Australia, you need to sort out your juvenile attitude towards the arts. Actually no, it’s not juvenile, children have an insightful view of art and expression. Australia, you need to stop with this “get a real job” rhetoric and start recognising the cultural and financial enrichment the arts bring to all of our lives.
Since first venturing across the seas I’ve noticed that my beloved home country is a long way behind when it comes to appreciating what the creatives give us. Just last week the Australian federal education minister, Simon Birmingham, dismissed an entire industry as a “lifestyle choice” after announcing almost 60 diplomas in the arts will no longer be eligible for student loans. Since the Abbott Government in 2014 we have already had $204.8 million dollars cut from the arts budget. Just today I read a deplorable article in the Advocate by Elanor Watt – Is Exposure Payment Enough for Musicians in which she argues that if you are passionate enough you should take any opportunity offered to you “because we have all seen the movies, anything can happen.”… urgh. There is an attitude in Australia that working in the arts is a cop out. A job for pot smoking couch potatoes, or worse, not even a “real job” at all.
Unfortunately this comes as no surprise to me. I first met with this attitude in my youth. Fresh out of home and learning to earn a living for my self I met with hard times. Unemployment benefits were the closest thing I have ever received to assistance in developing my trade, and thank god they were there. Newstart gave me time to find my feet. Time and time again I was asked by Centerlink “what is your profession?” and time and time again I was told “that’s not a real job”. Simple recognition would have made the progression of my career a lot less stressful and possibly a lot quicker. Back then, though it was not enough, I was making more from playing music than anything else. Now, music is not only how I travel the world but it is also how I pay my taxes.
Thanks to national research at the University of Tasmania we now know that the live music sector contributed a whopping $15.7 billion dollars to the Australian economy in 2014 with $3 worth of benefit to the community for every $1 invested. Even more than the footy. These figures are no secret, yet still it doesn’t take much effort to find the typical attitude on public forums of “Why should my tax dollars pay for your hobby?” At face value it may seem like a legitimate question, however dig a little deeper and it’s easy to see that the arts are paying more than their fair share in tax revenue and economic stimulation. Unlike the fossil fuel industry, for example, this is achieved in most part with little or no government assistance.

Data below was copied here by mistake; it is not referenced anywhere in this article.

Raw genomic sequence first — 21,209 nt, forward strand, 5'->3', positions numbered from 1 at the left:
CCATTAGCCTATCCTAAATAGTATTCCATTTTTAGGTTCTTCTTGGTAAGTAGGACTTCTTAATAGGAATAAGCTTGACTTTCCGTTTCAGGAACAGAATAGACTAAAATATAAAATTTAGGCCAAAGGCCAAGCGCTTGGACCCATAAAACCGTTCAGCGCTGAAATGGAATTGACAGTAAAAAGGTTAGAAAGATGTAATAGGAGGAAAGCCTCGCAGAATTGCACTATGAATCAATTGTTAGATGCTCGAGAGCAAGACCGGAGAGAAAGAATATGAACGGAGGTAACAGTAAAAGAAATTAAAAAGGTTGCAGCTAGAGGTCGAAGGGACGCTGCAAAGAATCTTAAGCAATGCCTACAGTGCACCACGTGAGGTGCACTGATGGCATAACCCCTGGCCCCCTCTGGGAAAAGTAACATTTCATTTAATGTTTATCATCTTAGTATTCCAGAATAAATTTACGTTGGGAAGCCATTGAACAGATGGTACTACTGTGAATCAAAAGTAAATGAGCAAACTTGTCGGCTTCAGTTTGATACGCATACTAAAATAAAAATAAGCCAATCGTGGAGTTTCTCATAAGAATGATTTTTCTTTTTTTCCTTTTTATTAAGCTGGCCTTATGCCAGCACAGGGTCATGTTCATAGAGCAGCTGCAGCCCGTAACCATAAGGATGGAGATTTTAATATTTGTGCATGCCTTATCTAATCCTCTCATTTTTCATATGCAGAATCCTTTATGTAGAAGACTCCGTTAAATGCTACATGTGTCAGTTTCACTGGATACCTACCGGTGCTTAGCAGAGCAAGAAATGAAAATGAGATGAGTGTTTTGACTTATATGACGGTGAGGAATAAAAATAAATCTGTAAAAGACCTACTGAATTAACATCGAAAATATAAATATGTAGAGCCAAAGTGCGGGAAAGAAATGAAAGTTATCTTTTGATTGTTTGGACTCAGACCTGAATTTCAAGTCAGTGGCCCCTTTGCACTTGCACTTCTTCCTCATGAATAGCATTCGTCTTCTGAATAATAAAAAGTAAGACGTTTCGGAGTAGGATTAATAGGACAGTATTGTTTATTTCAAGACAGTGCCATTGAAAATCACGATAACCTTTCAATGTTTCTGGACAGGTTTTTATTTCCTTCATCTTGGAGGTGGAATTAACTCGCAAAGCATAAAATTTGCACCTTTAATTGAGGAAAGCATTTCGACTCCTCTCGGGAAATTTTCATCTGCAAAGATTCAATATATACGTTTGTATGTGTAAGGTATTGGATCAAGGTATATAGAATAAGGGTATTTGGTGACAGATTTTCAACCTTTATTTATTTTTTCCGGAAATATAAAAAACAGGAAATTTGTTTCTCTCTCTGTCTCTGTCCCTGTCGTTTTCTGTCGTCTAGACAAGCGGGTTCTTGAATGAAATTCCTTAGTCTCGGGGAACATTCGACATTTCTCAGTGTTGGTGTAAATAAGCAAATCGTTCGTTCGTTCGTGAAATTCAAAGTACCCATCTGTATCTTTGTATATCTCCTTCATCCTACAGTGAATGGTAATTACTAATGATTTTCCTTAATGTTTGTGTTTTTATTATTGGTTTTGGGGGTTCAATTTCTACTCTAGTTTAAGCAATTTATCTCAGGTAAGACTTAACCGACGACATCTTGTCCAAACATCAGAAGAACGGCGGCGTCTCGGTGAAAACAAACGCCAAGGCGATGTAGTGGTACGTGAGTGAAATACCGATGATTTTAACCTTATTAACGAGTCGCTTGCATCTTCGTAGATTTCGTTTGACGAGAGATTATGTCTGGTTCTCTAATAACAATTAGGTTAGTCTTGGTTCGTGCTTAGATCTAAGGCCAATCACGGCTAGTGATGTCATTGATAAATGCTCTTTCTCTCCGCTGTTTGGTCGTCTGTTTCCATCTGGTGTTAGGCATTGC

“Our research shows that for every dollar spent on live music, three dollars of benefit is returned to the wider community. This is a significant, and unrecognised, contribution that includes the dollars that flow to the national economy as well as the ways experiencing live music enriches people’s lives.” – Dr. Dave Carter, Lecturer in Music Technology at University of Tasmania.
One of the first things you notice when travelling through Europe is their pride of culture. I’m not talking about nationalism or patriotism, though they do come into it. I’m talking about their love of food, music, language and heritage. It’s a beautiful thing. Dedicating ones life to the arts is a virtue celebrated by all. I see the same across Asia. I’m yet to visit the Americas or Africa but from my research into future destinations, I keep seeing the same thing. The arts define heritage and heritage defines us.
Maybe it is Australia’s distance from the rest of humanity. We sit alone at the bottom of the world. A nation barely 200 years old, with a tendency to ignore the rich depth of art history laid out by our indigenous peoples. Possibly for the fear of admitting the cultural genocide committed by our forefathers, or maybe because white Australia doesn’t feel as if this is their heritage to be proud of. Maybe it’s a symptom of Australia’s tall poppy syndrome, where we hack at the things we admire most. Maybe we just haven’t properly discussed the situation yet.
In any case, music is my love, music is my life and music is my profession!
It’s recently come to my attention that Elanor Watt, the author of the article “Is Exposure Payment Enough for Musicians” mentioned in the above blog post works for Fairfax media group. The same group that asked Sydney based reggae band black bird hum to play for free at Fairfax Media owned Noodle Market. Strong arm corporate bullying! Shame on you Elanor. I wonder if this young journalist is aware that she is a pawn of this evil media manipulation. I also wonder if she avoided mentioning Black Bird Hum by name in her article as that would be free promotion, in which case she is promoting herself off the back of the musicians she criticized for not taking an “exposure” gig.
“She’s always ahead of me, I’m not too far behind. We’re like peas in a pod, we’re two of a kind. Music this lucid partner of mine.”
P.S to all you creatives out there, click here to check out some inspirational words on the topic from my man Tony “Jack The Bear” Mantz.